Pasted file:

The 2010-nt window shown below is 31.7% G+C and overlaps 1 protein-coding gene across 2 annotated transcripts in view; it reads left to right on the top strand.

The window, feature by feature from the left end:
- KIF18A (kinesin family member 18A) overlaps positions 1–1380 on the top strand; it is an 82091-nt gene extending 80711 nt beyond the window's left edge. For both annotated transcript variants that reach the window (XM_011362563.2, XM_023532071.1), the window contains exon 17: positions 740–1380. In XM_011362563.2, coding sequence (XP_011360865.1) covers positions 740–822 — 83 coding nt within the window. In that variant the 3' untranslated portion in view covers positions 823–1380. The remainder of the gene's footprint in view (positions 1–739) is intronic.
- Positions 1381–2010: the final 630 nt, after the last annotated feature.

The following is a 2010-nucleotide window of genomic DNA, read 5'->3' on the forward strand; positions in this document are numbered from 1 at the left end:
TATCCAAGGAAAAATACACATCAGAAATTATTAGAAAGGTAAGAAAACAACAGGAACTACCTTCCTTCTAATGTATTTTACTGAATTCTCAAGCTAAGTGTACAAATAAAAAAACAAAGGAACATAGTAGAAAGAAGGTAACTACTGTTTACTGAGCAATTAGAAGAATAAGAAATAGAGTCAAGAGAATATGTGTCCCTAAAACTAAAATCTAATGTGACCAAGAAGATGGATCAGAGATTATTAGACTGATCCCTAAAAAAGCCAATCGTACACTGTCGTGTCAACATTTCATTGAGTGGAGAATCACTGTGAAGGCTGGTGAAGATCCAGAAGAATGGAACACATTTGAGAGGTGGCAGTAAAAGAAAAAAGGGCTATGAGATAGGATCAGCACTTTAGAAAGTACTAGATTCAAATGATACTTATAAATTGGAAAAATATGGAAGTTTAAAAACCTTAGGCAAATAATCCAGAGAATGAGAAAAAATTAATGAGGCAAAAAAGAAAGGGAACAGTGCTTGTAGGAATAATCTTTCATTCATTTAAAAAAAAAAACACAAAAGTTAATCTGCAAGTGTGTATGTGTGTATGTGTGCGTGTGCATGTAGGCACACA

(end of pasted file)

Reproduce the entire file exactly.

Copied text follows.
The 2010-nt window shown below is 31.7% G+C and overlaps 1 protein-coding gene across 2 annotated transcripts in view; it reads left to right on the top strand.

The window, feature by feature from the left end:
- KIF18A (kinesin family member 18A) overlaps positions 1–1380 on the top strand; it is an 82091-nt gene extending 80711 nt beyond the window's left edge. For both annotated transcript variants that reach the window (XM_011362563.2, XM_023532071.1), the window contains exon 17: positions 740–1380. In XM_011362563.2, coding sequence (XP_011360865.1) covers positions 740–822 — 83 coding nt within the window. In that variant the 3' untranslated portion in view covers positions 823–1380. The remainder of the gene's footprint in view (positions 1–739) is intronic.
- Positions 1381–2010: the final 630 nt, after the last annotated feature.

The following is a 2010-nucleotide window of genomic DNA, read 5'->3' on the forward strand; positions in this document are numbered from 1 at the left end:
TATCCAAGGAAAAATACACATCAGAAATTATTAGAAAGGTAAGAAAACAACAGGAACTACCTTCCTTCTAATGTATTTTACTGAATTCTCAAGCTAAGTGTACAAATAAAAAAACAAAGGAACATAGTAGAAAGAAGGTAACTACTGTTTACTGAGCAATTAGAAGAATAAGAAATAGAGTCAAGAGAATATGTGTCCCTAAAACTAAAATCTAATGTGACCAAGAAGATGGATCAGAGATTATTAGACTGATCCCTAAAAAAGCCAATCGTACACTGTCGTGTCAACATTTCATTGAGTGGAGAATCACTGTGAAGGCTGGTGAAGATCCAGAAGAATGGAACACATTTGAGAGGTGGCAGTAAAAGAAAAAAGGGCTATGAGATAGGATCAGCACTTTAGAAAGTACTAGATTCAAATGATACTTATAAATTGGAAAAATATGGAAGTTTAAAAACCTTAGGCAAATAATCCAGAGAATGAGAAAAAATTAATGAGGCAAAAAAGAAAGGGAACAGTGCTTGTAGGAATAATCTTTCATTCATTTAAAAAAAAAAACACAAAAGTTAATCTGCAAGTGTGTATGTGTGTATGTGTGCGTGTGCATGTAGGCACACA